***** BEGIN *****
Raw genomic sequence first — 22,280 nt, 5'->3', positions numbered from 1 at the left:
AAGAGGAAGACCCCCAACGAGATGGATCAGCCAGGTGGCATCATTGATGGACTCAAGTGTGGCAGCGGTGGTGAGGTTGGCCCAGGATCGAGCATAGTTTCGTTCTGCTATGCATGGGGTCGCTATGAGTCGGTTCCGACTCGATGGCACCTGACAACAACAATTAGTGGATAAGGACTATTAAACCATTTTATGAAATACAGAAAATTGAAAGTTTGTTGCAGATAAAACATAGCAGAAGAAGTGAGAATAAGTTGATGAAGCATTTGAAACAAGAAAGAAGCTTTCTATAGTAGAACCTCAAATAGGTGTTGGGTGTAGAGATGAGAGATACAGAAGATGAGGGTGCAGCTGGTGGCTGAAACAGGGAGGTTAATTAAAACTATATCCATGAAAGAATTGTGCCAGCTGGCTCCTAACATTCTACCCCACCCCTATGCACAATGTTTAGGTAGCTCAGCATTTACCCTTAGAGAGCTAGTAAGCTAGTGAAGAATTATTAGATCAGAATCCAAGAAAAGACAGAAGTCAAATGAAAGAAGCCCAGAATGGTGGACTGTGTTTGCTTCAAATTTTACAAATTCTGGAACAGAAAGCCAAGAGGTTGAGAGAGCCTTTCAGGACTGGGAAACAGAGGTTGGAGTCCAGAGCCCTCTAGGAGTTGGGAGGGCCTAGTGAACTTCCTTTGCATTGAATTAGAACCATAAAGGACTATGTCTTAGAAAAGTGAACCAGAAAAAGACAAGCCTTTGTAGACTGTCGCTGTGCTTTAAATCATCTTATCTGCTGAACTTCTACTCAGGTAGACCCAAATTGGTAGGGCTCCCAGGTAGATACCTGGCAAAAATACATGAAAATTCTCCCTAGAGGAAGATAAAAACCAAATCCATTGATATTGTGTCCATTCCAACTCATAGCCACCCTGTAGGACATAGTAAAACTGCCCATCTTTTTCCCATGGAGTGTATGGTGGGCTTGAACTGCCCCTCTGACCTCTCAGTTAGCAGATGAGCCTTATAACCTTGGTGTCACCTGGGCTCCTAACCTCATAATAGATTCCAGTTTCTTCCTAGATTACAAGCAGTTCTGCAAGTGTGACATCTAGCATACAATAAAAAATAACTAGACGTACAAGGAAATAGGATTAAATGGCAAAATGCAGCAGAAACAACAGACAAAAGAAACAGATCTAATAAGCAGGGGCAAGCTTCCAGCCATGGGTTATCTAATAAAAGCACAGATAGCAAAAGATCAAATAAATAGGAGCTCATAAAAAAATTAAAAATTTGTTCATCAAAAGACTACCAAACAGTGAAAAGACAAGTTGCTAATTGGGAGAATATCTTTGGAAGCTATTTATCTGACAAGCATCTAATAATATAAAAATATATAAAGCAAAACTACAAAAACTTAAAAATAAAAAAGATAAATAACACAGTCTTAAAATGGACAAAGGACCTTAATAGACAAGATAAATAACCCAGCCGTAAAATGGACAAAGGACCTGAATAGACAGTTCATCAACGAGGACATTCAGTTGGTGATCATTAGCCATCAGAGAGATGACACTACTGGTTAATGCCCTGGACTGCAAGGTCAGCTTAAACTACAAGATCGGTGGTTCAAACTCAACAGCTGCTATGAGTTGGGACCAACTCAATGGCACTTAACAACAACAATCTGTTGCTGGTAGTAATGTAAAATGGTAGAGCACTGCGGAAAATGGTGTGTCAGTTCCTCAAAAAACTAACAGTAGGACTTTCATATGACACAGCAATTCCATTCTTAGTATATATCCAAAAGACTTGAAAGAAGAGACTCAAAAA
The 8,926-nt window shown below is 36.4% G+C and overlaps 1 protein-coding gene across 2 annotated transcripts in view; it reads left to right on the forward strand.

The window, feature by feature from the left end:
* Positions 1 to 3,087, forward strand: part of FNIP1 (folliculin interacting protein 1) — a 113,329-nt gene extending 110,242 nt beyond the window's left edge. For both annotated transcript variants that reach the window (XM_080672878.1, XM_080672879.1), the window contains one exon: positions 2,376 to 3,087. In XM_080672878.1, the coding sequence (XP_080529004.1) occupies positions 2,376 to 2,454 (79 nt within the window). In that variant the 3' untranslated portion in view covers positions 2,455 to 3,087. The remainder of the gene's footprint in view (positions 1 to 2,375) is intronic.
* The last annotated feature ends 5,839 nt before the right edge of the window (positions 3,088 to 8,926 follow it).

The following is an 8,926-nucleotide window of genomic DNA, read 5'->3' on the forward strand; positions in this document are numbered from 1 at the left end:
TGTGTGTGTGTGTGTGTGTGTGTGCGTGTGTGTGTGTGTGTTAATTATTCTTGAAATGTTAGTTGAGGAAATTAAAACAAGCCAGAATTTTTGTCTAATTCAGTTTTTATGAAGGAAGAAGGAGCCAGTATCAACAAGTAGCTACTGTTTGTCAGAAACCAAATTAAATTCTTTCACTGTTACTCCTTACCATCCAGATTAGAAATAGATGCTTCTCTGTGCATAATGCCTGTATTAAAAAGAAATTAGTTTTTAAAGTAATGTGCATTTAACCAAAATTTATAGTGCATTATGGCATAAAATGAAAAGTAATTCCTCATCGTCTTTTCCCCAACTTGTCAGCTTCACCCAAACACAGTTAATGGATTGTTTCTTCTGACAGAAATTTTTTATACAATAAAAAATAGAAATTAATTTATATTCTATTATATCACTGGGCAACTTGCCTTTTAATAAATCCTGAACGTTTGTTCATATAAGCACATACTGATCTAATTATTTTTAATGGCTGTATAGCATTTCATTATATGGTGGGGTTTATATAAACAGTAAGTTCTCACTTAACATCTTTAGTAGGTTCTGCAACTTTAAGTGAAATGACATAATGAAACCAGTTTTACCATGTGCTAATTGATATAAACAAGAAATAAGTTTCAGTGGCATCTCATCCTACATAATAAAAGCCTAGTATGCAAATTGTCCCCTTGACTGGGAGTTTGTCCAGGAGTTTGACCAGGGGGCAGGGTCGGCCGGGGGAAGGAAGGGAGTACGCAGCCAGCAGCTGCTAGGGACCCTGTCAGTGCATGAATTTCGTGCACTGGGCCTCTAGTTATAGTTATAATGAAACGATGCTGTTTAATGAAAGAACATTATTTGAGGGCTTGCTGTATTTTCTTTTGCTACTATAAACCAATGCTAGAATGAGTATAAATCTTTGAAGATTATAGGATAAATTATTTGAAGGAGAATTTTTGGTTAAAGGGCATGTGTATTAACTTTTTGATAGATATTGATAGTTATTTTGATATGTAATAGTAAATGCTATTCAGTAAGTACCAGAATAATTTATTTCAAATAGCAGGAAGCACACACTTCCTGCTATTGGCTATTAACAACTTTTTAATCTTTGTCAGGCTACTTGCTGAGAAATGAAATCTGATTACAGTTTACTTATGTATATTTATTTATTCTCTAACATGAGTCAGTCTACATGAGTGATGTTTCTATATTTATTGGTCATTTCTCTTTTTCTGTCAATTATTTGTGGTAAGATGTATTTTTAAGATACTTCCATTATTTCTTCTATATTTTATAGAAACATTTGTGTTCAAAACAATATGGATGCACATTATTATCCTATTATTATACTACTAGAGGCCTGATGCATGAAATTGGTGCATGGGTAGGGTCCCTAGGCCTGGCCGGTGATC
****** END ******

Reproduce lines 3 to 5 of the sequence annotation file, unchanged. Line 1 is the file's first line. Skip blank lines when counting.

The 8,926-nt window shown below is 36.4% G+C and overlaps 1 protein-coding gene across 2 annotated transcripts in view; it reads left to right on the forward strand.

The window, feature by feature from the left end:
* Positions 1 to 3,087, forward strand: part of FNIP1 (folliculin interacting protein 1) — a 113,329-nt gene extending 110,242 nt beyond the window's left edge. For both annotated transcript variants that reach the window (XM_080672878.1, XM_080672879.1), the window contains one exon: positions 2,376 to 3,087. In XM_080672878.1, the coding sequence (XP_080529004.1) occupies positions 2,376 to 2,454 (79 nt within the window). In that variant the 3' untranslated portion in view covers positions 2,455 to 3,087. The remainder of the gene's footprint in view (positions 1 to 2,375) is intronic.